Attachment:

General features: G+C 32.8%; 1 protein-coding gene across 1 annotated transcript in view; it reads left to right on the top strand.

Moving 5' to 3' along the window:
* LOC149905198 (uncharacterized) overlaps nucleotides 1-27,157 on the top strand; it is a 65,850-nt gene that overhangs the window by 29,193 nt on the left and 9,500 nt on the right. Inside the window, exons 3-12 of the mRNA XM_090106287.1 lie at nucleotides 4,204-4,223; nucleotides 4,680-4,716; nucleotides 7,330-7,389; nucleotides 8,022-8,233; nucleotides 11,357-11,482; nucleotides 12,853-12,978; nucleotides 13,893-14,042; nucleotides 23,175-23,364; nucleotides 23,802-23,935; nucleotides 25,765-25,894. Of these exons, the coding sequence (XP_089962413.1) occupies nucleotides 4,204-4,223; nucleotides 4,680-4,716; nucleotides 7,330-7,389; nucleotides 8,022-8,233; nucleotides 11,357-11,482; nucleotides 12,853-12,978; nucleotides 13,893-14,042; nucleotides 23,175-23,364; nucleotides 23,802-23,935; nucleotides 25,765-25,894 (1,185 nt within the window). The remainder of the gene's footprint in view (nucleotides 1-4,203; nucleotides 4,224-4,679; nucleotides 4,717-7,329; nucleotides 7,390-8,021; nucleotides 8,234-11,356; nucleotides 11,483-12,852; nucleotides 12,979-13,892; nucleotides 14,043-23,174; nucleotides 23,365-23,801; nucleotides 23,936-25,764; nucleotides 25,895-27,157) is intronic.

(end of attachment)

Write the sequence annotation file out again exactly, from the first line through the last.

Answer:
General features: G+C 32.8%; 1 protein-coding gene across 1 annotated transcript in view; it reads left to right on the top strand.

Moving 5' to 3' along the window:
* LOC149905198 (uncharacterized) overlaps nucleotides 1-27,157 on the top strand; it is a 65,850-nt gene that overhangs the window by 29,193 nt on the left and 9,500 nt on the right. Inside the window, exons 3-12 of the mRNA XM_090106287.1 lie at nucleotides 4,204-4,223; nucleotides 4,680-4,716; nucleotides 7,330-7,389; nucleotides 8,022-8,233; nucleotides 11,357-11,482; nucleotides 12,853-12,978; nucleotides 13,893-14,042; nucleotides 23,175-23,364; nucleotides 23,802-23,935; nucleotides 25,765-25,894. Of these exons, the coding sequence (XP_089962413.1) occupies nucleotides 4,204-4,223; nucleotides 4,680-4,716; nucleotides 7,330-7,389; nucleotides 8,022-8,233; nucleotides 11,357-11,482; nucleotides 12,853-12,978; nucleotides 13,893-14,042; nucleotides 23,175-23,364; nucleotides 23,802-23,935; nucleotides 25,765-25,894 (1,185 nt within the window). The remainder of the gene's footprint in view (nucleotides 1-4,203; nucleotides 4,224-4,679; nucleotides 4,717-7,329; nucleotides 7,390-8,021; nucleotides 8,234-11,356; nucleotides 11,483-12,852; nucleotides 12,979-13,892; nucleotides 14,043-23,174; nucleotides 23,365-23,801; nucleotides 23,936-25,764; nucleotides 25,895-27,157) is intronic.